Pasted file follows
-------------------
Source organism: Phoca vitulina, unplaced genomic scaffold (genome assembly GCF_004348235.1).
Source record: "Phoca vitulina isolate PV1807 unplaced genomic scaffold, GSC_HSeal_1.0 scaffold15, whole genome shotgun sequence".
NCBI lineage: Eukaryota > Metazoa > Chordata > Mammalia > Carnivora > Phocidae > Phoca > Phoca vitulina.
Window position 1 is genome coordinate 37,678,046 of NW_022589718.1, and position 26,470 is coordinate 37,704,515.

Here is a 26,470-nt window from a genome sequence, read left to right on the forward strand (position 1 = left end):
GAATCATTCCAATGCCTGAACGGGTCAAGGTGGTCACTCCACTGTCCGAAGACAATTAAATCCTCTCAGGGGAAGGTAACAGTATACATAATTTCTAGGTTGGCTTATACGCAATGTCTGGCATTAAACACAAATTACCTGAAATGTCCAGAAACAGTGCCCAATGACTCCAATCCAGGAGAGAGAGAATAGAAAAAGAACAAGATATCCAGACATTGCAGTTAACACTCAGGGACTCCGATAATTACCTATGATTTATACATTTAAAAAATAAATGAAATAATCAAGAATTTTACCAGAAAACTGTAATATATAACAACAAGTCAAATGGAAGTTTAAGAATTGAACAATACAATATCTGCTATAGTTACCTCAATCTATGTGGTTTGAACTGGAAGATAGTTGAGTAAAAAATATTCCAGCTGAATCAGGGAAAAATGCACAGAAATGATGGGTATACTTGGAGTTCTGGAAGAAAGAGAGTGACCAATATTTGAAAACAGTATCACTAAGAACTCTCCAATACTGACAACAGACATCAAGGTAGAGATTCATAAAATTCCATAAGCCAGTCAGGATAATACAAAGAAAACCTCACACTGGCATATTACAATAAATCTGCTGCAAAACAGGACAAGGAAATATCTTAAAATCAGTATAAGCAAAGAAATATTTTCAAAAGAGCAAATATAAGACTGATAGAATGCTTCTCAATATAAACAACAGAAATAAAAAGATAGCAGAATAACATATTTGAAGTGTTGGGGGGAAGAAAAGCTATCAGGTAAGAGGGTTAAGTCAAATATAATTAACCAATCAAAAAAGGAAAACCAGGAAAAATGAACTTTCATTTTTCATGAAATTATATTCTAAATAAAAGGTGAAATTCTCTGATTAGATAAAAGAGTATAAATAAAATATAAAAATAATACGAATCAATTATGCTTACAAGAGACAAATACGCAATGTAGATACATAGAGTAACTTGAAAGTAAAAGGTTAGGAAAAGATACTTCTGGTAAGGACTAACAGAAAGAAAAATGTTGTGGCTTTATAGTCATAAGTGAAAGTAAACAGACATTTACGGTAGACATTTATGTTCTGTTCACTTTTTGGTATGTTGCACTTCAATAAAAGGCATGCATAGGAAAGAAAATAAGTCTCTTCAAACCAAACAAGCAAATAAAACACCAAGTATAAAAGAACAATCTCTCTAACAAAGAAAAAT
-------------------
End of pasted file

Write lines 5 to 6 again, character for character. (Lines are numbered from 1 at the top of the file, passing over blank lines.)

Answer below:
Here is a 26,470-nt window from a genome sequence, read left to right on the forward strand (position 1 = left end):
GAATCATTCCAATGCCTGAACGGGTCAAGGTGGTCACTCCACTGTCCGAAGACAATTAAATCCTCTCAGGGGAAGGTAACAGTATACATAATTTCTAGGTTGGCTTATACGCAATGTCTGGCATTAAACACAAATTACCTGAAATGTCCAGAAACAGTGCCCAATGACTCCAATCCAGGAGAGAGAGAATAGAAAAAGAACAAGATATCCAGACATTGCAGTTAACACTCAGGGACTCCGATAATTACCTATGATTTATACATTTAAAAAATAAATGAAATAATCAAGAATTTTACCAGAAAACTGTAATATATAACAACAAGTCAAATGGAAGTTTAAGAATTGAACAATACAATATCTGCTATAGTTACCTCAATCTATGTGGTTTGAACTGGAAGATAGTTGAGTAAAAAATATTCCAGCTGAATCAGGGAAAAATGCACAGAAATGATGGGTATACTTGGAGTTCTGGAAGAAAGAGAGTGACCAATATTTGAAAACAGTATCACTAAGAACTCTCCAATACTGACAACAGACATCAAGGTAGAGATTCATAAAATTCCATAAGCCAGTCAGGATAATACAAAGAAAACCTCACACTGGCATATTACAATAAATCTGCTGCAAAACAGGACAAGGAAATATCTTAAAATCAGTATAAGCAAAGAAATATTTTCAAAAGAGCAAATATAAGACTGATAGAATGCTTCTCAATATAAACAACAGAAATAAAAAGATAGCAGAATAACATATTTGAAGTGTTGGGGGGAAGAAAAGCTATCAGGTAAGAGGGTTAAGTCAAATATAATTAACCAATCAAAAAAGGAAAACCAGGAAAAATGAACTTTCATTTTTCATGAAATTATATTCTAAATAAAAGGTGAAATTCTCTGATTAGATAAAAGAGTATAAATAAAATATAAAAATAATACGAATCAATTATGCTTACAAGAGACAAATACGCAATGTAGATACATAGAGTAACTTGAAAGTAAAAGGTTAGGAAAAGATACTTCTGGTAAGGACTAACAGAAAGAAAAATGTTGTGGCTTTATAGTCATAAGTGAAAGTAAACAGACATTTACGGTAGACATTTATGTTCTGTTCACTTTTTGGTATGTTGCACTTCAATAAAAGGCATGCATAGGAAAGAAAATAAGTCTCTTCAAACCAAACAAGCAAATAAAACACCAAGTATAAAAGAACAATCTCTCTAACAAAGAAAAAT